Sen. Tom Carper delivered the opening statement at the Jan. 29 U.S. Senate Environment and Public Works Committee hearing on the nomination of Nicole R. Nason to be administrator of the Federal Highway Administration.
“Ms. Nason, thank you for appearing before our committee this morning. We welcome you here today, and we welcome your nomination to lead the Federal Highway Administration,” said Carper.
“It has now been more than two years since there has been an administrator for the Federal Highway Administration. That is the longest gap in leadership for the agency in more than 100 years, which was long before our nation’s Interstate System even existed — back when the Federal Highway Administration was known as the Bureau of Public Roads,” said Carper.
“I’ve long said that leadership is the key to the success of any organization. We have heard many times over the last two years that the Trump Administration is eager to enact major infrastructure legislation and make significant investments in rebuilding our country’s roads, highways, bridges and transit systems. With that in mind, in my view, it is counterintuitive to leave vacant such an important leadership role in the Federal Highway Administration — an agency with a critical infrastructure mission,” said Carper.
“I hope that the nomination of Ms. Nason to be administrator of FHWA is both evidence that the Trump administration is aware of these organizational needs, and also a signal that the administration is ready to work with Congress on reauthorizing our nation’s transportation programs,” said Carper.
“The Federal Highway Administration is the lead federal agency that oversees more than 220,000 miles of our national highway system and some 145,000 bridges. Today, far too many of those roadways and bridges have been in use beyond their original design and are in poor condition,” said Carper.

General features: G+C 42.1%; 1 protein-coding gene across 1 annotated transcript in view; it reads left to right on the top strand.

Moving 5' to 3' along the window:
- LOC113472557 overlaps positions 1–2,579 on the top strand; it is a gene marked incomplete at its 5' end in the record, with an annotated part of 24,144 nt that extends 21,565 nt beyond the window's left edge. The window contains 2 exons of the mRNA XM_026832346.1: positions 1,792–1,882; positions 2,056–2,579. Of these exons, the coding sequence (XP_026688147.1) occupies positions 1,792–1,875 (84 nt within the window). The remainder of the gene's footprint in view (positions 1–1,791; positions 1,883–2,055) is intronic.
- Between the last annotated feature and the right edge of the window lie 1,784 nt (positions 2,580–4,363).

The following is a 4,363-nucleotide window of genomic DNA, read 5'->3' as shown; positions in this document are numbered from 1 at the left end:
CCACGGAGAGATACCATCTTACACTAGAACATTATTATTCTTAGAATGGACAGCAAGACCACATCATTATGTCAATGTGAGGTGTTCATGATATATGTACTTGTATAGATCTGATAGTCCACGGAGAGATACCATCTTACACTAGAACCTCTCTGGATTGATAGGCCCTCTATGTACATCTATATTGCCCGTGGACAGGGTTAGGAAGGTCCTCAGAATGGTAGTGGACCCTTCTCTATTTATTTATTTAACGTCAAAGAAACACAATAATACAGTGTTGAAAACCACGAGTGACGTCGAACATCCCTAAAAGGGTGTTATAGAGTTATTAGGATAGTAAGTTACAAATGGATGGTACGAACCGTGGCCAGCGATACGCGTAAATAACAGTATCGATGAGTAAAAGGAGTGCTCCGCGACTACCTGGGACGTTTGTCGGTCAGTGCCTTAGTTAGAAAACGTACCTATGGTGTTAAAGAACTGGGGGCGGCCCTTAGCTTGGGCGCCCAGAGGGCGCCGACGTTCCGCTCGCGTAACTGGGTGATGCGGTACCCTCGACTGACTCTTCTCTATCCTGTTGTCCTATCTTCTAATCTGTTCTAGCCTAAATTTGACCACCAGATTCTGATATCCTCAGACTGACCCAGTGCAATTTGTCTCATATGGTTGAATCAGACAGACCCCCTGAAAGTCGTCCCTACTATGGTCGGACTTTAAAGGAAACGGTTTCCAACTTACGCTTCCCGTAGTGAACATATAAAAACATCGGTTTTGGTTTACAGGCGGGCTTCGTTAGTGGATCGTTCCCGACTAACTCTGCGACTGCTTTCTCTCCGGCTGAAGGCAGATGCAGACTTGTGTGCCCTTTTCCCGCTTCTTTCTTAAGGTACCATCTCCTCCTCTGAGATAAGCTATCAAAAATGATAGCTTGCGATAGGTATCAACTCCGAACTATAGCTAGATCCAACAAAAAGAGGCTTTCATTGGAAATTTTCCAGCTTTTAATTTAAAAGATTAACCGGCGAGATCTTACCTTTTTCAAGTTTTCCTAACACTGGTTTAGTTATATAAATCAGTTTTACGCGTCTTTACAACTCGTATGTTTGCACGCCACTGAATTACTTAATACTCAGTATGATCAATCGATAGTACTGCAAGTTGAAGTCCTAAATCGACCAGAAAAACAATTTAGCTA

“Too many drivers, pedestrians and bicyclists put their lives at risk when they use our roadways. In 2017, there were more than 37,000 fatalities on our nation’s roadways. For context, that’s approximately the same number as the number of lives lost annually in our country to gun violence. Too many Americans also lack access to reliable transit or safe places to walk or bike, or to charging stations for an electric vehicle. That means the many people in our country who would like to reduce their carbon footprint may not have many real options to do so,” said Carper.
“Next year, the FAST Act, which provided five years of funding and policy certainty for our transportation sector, is set to expire. Congress must work now on reauthorizing our federal surface transportation programs so that we can provide continued certainty for states, tribal communities and cities, while also addressing the opportunities and challenges facing our transportation sector today and in the years to come,” said Carper.
“We have a rapidly evolving transportation industry in which new tools, data and technology are disrupting traditional practices of planning, building, operating and using road infrastructure,” said Carper.
“Our climate is changing. Our vehicles and travel patterns accelerate and exacerbate that change, while at the same time, increasingly extreme weather events and sea level rise wear down our transportation networks,” said Carper.
“In addition to these major policy concerns, we face another problem. A big one. Our Highway Trust Fund is going broke. Last year, we spent about $13 billion more from the Highway Trust Fund than we collected in revenues. Next year, that deficit will be even greater. To pay for the FAST Act, we took $70 billion from the General Fund and other programs. For the next five-year transportation bill, we will need to find an additional $85 billion just to keep our programs at the current funding level. Despite spending more than we collect, we still aren’t even spending enough. The backlog of money needed to rehabilitate and improve highways and bridges has grown to $800 billion. Think about that. $800 billion,” said Carper.
“And while we’re thinking about that, let me conclude by saying that I hope Ms. Nason will prove to be a true partner to those of us here in Congress, one who will work with us from day one to address these and other challenges in the months and years ahead. The challenges are great, but so are the opportunities, and I’m hopeful that Ms. Nason will prove to be the leader who’s needed to find opportunity in adversity. Thank you,” said Carper.